Every Wednesday is Heritage Hump Day! That's because every Wednesday from now to the end of the year or before someone really big stops us, Heritage Hump Records (a temporary subsidiary of Onus Records) and New Times will be bringing you a limited edition collector's item of a much beloved Phoenix band that walked the scorched earth of Arizona before the year 2000 A.D. We will honor that band with a commemorative digital single that you, the digital public, will have only seven days to download to your computers and smart phones before this single gets marked up to an exorbitant price as determined by the mp3 collector community. When that happens, a new Heritage Hump subject will be chosen and the free-for-a-limited-time-only cycle begins anew.
Local band profiles can sometimes be a drag, no different from interviews where everything you ask an athlete gets you generic answers that reflect glory back on to the team.
Such was not the case when I visited the Piersons' practice space in 1996. Here was a band that delighted in teasing, insulting and hurling objects at one another at any opportunity. You can drop the needle anywhere on this article and hear needling taking place. The article header will tell you this was 20 years ago but don't panic. I did the math and it's only 19 years ago.
For the past half-hour, Patrick "Patti" Sedillo has been hurling bottle caps at Scott Moore's forehead every time the bassist leans over to interject an opinion into a tape recorder. It's a drizzly Monday nightoutside the Piersons' practice pad, a warehouse located about a hundred paces behind Minder Binder's on South McClintock in Tempe. Inside, three of the band's four members are settling in for an interview. Everyone either has had too much beer or not enough, and some serious equalizing is under way.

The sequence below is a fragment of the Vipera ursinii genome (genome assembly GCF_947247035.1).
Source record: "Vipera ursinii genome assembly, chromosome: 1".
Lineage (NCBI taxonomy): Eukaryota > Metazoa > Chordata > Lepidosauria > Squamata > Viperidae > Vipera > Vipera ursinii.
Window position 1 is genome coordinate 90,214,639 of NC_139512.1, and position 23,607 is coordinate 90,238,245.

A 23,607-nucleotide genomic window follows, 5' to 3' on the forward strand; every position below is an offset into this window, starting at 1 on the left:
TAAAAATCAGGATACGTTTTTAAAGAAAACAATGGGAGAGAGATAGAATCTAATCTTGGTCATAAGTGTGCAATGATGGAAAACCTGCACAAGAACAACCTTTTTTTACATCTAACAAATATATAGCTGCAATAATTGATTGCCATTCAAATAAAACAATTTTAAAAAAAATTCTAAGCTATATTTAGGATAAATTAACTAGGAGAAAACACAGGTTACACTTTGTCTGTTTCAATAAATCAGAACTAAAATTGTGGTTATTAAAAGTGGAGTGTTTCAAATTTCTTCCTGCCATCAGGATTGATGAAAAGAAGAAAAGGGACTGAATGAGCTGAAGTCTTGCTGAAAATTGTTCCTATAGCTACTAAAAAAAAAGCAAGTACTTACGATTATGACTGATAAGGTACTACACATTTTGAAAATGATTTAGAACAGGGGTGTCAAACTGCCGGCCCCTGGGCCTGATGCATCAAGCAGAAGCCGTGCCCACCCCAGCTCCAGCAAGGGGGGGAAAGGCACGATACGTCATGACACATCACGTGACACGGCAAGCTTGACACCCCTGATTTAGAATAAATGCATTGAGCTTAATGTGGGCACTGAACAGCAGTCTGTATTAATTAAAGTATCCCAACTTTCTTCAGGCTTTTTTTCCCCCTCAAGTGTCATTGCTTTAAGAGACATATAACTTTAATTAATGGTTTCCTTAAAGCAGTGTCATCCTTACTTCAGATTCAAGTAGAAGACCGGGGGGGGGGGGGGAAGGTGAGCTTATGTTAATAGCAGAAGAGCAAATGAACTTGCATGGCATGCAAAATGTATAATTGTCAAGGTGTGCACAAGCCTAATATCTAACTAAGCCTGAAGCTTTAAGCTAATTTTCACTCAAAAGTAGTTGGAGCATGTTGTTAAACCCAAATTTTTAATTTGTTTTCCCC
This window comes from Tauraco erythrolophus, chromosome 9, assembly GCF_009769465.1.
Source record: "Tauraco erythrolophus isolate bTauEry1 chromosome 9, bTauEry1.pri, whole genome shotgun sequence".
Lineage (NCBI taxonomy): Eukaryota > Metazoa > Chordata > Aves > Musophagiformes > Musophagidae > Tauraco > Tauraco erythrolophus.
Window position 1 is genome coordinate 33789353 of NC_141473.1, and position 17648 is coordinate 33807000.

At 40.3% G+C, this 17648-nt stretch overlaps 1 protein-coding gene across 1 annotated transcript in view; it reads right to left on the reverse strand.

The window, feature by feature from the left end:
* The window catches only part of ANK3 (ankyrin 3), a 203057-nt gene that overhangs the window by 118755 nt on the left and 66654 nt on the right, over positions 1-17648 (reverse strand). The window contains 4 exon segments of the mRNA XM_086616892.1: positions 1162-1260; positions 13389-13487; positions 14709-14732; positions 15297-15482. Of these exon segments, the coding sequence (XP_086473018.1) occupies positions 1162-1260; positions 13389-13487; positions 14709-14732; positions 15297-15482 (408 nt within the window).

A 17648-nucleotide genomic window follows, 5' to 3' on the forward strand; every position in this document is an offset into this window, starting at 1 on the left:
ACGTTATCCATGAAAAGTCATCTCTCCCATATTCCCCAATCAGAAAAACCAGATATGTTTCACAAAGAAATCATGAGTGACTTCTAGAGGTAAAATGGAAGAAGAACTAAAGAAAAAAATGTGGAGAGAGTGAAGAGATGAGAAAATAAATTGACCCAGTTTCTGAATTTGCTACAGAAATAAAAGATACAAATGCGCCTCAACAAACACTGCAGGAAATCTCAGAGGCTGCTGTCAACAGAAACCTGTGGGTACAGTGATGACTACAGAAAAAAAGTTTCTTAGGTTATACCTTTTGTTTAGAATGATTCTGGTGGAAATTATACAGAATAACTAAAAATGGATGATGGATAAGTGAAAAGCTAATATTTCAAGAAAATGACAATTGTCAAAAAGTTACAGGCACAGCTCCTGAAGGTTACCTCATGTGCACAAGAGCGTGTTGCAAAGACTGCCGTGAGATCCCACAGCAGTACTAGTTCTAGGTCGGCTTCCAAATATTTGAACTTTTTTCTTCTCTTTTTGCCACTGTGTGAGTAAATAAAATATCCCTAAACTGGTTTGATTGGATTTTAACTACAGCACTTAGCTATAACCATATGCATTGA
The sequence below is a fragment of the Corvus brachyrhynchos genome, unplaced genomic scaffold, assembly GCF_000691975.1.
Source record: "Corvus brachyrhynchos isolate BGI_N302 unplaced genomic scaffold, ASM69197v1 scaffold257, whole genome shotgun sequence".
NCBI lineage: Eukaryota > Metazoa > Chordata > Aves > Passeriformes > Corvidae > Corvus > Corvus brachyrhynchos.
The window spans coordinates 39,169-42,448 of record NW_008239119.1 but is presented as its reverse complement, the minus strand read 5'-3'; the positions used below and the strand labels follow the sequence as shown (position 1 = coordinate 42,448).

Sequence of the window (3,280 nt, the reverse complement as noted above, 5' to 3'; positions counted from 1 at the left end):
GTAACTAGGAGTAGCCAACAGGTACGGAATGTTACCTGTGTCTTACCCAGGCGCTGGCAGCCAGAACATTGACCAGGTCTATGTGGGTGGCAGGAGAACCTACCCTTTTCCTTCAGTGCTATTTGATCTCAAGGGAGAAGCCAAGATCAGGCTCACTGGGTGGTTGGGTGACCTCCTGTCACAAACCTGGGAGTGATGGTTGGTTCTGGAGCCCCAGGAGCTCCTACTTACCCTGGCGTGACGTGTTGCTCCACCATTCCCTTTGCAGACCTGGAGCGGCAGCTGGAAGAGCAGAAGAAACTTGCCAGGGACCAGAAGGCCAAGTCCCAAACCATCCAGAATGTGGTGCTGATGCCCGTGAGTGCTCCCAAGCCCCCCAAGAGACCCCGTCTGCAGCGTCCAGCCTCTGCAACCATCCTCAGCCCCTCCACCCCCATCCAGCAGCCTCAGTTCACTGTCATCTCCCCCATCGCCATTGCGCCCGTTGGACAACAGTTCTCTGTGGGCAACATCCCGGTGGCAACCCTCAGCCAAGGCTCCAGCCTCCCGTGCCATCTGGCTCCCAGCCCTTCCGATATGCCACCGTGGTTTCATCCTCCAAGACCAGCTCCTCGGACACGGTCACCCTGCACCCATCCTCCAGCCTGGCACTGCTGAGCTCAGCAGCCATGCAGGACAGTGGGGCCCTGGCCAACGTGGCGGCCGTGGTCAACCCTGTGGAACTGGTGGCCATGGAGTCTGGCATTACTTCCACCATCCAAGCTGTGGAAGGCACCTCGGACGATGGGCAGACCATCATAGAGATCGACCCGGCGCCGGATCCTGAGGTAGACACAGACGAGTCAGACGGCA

New guy Michael Johnny Walker is already comfortable enough at Chez Piersons to tell all and sundry where they can shove it whenever necessary—which, with this bunch, is often. Drummer Tony Chadwick, known in many quarters as the "Sensible Pierson," is sensibly indisposed at a hospital this fine February night with a minor back injury. In his place to witness the ensuing carnage is Brad Singer, founder/owner of the band's label Epiphany Records.
About ten minutes into the interview, I leave the circle for maybe 30 seconds and return to find the room teeming with bull's-eye sarcasm, flying beer bottles and a puddle of foaming Killian's Red spreading over and around my Radio Shack recorder, which is remarkably still recording.
Patti: (laughing at Scott) You spill beer on everything.
Moore: Mike did it!
Walker: (irritated) I didn't touch a fuckin' beer! Who threw the beer at him, Patti?
Patti: (arrogantly, to no one in particular) I did, you drunken fool!
Walker: (laughs cautiously) Everybody in this town hates us because of Patti's mouth.
Singer: You guys are gonna be on the road for how long? With another band? Aw, Jesus!